NEW ORLEANS (AP) Less than a month before the Saints’ first home exhibition game, the second phase of the Louisiana Superdome’s $210 million face-lift is nearly complete.
The $30 million project, which began in January, is almost 90 percent done and on track to be finished before the Saints kick off Aug. 10 against the Buffalo Bills, said Doug Thornton, the regional vice president of SMG, the company that manages the Dome.
The work is part of a multi-phase renovation that originally was budgeted to cost $187 million when work began in January 2006. However, soaring construction and deferred maintenance costs caused stadium and state officials to add a third and final phase to the project — a $24 million job to repair and replace the building’s exterior aluminum skin and add escalators to the outside of the club rooms. That work is expected to begin in January 2008 and be completed that summer.
In all, the Dome will eventually receive about $210 million in repairs and upgrades since Hurricane Katrina ravaged the building on Aug. 29, 2005.
“Every building in America has a point in its life cycle where it needs to be updated,” Thornton said. “We have taken a significant step in modernizing the building to make it competitive with other facilities in the country. In a strange way, Katrina enabled us to do that because it allowed us to shut down the building for almost a year when we otherwise would not have been able to do so.”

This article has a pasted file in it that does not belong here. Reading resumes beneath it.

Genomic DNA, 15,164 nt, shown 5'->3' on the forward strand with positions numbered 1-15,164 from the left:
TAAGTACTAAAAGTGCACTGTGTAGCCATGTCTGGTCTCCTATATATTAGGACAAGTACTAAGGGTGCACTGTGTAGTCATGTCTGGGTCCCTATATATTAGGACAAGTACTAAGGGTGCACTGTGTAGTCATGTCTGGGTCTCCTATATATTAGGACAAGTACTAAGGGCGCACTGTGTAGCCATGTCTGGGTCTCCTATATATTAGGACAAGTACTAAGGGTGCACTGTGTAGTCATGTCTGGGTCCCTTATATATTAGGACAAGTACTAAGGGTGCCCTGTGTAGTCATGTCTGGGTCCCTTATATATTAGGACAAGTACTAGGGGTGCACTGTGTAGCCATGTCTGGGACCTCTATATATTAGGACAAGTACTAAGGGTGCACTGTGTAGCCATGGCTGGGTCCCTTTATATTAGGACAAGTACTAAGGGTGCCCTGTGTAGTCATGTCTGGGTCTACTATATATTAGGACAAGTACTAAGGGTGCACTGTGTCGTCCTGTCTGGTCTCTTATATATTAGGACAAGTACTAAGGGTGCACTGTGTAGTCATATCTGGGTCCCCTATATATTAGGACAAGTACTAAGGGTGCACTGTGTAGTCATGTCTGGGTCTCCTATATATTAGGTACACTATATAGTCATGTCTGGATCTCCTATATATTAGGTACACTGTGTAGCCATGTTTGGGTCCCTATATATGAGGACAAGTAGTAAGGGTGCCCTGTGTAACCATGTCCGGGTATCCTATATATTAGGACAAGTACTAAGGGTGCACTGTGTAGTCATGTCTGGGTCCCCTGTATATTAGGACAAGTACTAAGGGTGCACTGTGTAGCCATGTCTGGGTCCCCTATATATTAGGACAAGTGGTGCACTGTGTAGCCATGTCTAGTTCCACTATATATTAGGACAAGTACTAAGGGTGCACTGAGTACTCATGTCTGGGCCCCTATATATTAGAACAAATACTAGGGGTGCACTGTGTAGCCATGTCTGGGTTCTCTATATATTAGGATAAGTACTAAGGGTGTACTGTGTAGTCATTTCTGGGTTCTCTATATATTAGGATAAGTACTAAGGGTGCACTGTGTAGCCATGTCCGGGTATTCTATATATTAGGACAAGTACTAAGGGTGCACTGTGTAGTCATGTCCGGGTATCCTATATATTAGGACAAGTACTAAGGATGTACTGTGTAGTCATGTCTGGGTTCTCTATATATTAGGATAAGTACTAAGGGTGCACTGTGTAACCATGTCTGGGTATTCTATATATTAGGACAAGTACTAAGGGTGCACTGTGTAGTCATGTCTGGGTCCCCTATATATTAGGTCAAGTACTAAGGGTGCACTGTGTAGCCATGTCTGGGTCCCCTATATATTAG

The centerpiece of the most recent project is the renovation of the club lounges, which are used to entertain team VIPs and premium-seat holders. Gone are the dark, cramped, outdated rooms that looked more like a grade-school auditorium. In their place are glitzy, modernized rooms with raised ceilings, leather sofas, flat-screen TVs and sleek glass, brushed aluminum and wood-grain furnishings.
The rooms have high-end concessions and bars and, for the first time, onsite cooking capability. Also, four 18-by-24-ft. windows will be added to each room, allowing natural light into that part of the building for the first time. That work is part of a third renovation, however, and likely won’t be started until next off-season, Thornton said.
“Our goal was to make these rooms more inviting and more modern,” Thornton said. “We wanted to create a high-end modern feel like you’d see in a high-end restaurant or five-star hotel in a stadium environment.”
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